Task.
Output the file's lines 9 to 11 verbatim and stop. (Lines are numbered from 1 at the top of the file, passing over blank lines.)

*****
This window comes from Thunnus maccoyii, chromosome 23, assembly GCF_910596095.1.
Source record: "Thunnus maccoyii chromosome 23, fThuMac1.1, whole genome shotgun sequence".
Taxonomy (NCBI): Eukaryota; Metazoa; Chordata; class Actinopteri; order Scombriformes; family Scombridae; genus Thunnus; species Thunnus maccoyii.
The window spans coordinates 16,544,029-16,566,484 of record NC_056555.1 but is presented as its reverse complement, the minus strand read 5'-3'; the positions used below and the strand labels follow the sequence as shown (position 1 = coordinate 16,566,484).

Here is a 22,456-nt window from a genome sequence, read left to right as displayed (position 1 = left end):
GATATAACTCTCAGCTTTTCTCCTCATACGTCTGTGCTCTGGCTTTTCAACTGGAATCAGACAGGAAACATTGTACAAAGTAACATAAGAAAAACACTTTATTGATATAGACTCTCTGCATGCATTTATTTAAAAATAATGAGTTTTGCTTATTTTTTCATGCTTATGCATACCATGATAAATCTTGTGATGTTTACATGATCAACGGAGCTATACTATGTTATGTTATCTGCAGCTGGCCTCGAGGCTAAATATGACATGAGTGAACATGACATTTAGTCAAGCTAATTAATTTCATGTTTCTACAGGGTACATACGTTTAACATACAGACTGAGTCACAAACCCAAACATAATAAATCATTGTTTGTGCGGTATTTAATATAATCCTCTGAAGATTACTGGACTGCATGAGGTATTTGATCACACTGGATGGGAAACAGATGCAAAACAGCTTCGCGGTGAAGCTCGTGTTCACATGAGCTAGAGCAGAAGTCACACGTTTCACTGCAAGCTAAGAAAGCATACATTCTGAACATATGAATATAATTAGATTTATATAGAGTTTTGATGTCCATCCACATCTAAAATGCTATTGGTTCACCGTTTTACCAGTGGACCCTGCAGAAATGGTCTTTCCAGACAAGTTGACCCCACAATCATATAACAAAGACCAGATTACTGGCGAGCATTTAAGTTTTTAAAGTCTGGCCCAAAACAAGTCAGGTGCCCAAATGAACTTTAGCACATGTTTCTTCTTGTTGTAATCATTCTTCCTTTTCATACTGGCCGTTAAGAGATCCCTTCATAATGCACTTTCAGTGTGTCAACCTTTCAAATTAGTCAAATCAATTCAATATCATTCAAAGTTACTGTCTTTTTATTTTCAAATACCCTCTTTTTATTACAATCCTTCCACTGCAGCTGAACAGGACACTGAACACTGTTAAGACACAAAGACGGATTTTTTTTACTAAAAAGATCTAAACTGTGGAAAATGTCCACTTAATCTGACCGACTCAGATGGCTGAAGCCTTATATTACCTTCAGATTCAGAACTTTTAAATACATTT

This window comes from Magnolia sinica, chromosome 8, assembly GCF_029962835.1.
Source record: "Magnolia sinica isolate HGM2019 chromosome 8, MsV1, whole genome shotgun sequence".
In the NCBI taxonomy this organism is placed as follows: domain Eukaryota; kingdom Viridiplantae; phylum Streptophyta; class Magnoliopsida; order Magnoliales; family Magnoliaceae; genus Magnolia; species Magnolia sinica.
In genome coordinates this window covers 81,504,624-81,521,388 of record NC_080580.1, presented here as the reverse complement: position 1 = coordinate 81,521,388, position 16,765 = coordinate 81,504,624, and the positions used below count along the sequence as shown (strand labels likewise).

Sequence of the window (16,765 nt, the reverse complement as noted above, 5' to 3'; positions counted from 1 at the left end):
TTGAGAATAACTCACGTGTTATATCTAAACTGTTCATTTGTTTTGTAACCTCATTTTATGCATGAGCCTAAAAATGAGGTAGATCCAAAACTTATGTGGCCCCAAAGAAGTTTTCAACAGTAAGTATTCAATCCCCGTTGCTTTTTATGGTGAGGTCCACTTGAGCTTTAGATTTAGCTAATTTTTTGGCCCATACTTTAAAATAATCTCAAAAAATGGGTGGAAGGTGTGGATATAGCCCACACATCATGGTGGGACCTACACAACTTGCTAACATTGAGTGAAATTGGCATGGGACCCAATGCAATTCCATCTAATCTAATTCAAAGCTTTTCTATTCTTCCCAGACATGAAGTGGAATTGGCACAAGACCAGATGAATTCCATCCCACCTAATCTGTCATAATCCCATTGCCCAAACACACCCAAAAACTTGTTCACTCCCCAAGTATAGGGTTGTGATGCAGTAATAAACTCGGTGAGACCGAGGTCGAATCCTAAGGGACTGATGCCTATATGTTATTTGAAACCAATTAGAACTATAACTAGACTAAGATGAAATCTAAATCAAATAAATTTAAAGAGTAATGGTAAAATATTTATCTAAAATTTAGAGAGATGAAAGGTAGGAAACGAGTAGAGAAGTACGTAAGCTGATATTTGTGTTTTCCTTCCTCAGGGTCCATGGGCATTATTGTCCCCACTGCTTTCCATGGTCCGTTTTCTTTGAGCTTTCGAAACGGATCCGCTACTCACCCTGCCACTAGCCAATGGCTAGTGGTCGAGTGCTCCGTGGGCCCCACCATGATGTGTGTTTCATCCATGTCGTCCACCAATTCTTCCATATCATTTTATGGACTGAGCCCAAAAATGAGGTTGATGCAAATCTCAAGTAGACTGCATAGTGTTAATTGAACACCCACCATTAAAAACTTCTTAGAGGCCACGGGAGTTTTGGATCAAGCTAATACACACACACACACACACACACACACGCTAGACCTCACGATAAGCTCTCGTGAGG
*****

In the NCBI taxonomy this organism is placed as follows: domain Eukaryota; kingdom Viridiplantae; phylum Streptophyta; class Magnoliopsida; order Magnoliales; family Magnoliaceae; genus Magnolia; species Magnolia sinica.
In genome coordinates this window covers 81,504,624-81,521,388 of record NC_080580.1, presented here as the reverse complement: position 1 = coordinate 81,521,388, position 16,765 = coordinate 81,504,624, and the positions used below count along the sequence as shown (strand labels likewise).

Sequence of the window (16,765 nt, the reverse complement as noted above, 5' to 3'; positions counted from 1 at the left end):